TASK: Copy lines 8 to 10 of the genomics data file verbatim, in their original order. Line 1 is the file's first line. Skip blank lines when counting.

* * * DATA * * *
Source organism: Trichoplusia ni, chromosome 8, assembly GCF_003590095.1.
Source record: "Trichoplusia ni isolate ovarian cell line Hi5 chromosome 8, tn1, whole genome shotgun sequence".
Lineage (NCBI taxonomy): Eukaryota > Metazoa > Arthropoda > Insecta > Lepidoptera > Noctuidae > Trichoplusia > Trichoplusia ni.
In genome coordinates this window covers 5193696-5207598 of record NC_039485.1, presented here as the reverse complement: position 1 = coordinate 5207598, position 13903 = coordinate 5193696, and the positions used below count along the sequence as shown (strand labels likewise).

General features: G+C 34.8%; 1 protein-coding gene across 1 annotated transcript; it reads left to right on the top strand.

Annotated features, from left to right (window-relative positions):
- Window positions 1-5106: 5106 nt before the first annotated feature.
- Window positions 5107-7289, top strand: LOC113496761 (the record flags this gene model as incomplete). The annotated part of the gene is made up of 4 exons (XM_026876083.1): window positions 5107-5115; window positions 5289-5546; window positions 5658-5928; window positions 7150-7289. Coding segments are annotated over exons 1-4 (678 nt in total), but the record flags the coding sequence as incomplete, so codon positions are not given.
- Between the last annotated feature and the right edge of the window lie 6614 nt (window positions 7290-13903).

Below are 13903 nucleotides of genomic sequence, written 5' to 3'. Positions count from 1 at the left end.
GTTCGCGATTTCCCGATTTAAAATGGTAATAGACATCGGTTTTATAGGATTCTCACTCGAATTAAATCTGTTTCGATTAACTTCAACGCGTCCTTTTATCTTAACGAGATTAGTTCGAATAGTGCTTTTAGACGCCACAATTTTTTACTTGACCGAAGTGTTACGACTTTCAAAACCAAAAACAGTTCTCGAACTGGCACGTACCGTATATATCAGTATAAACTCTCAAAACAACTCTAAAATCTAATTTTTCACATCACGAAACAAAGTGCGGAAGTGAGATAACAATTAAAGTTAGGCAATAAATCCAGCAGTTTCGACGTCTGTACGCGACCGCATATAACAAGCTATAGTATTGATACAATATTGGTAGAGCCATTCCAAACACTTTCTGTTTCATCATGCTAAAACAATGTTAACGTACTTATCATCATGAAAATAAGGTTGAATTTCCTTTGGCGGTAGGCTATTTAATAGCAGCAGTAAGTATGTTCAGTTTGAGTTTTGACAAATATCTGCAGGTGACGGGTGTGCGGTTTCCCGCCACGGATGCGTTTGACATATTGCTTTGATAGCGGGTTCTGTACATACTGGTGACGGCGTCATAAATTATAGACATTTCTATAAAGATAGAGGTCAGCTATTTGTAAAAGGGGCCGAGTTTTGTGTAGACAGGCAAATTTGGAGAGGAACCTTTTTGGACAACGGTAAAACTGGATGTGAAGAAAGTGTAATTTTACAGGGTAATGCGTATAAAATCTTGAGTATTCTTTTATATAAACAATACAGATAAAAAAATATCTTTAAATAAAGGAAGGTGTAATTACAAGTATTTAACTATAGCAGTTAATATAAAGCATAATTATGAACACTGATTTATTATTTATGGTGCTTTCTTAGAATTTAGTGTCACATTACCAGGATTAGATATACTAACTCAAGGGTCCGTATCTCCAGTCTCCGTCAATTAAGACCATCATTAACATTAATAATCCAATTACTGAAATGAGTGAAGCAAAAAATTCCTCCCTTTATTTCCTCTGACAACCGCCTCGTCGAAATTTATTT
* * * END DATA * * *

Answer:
- Window positions 5107-7289, top strand: LOC113496761 (the record flags this gene model as incomplete). The annotated part of the gene is made up of 4 exons (XM_026876083.1): window positions 5107-5115; window positions 5289-5546; window positions 5658-5928; window positions 7150-7289. Coding segments are annotated over exons 1-4 (678 nt in total), but the record flags the coding sequence as incomplete, so codon positions are not given.
- Between the last annotated feature and the right edge of the window lie 6614 nt (window positions 7290-13903).

Below are 13903 nucleotides of genomic sequence, written 5' to 3'. Positions count from 1 at the left end.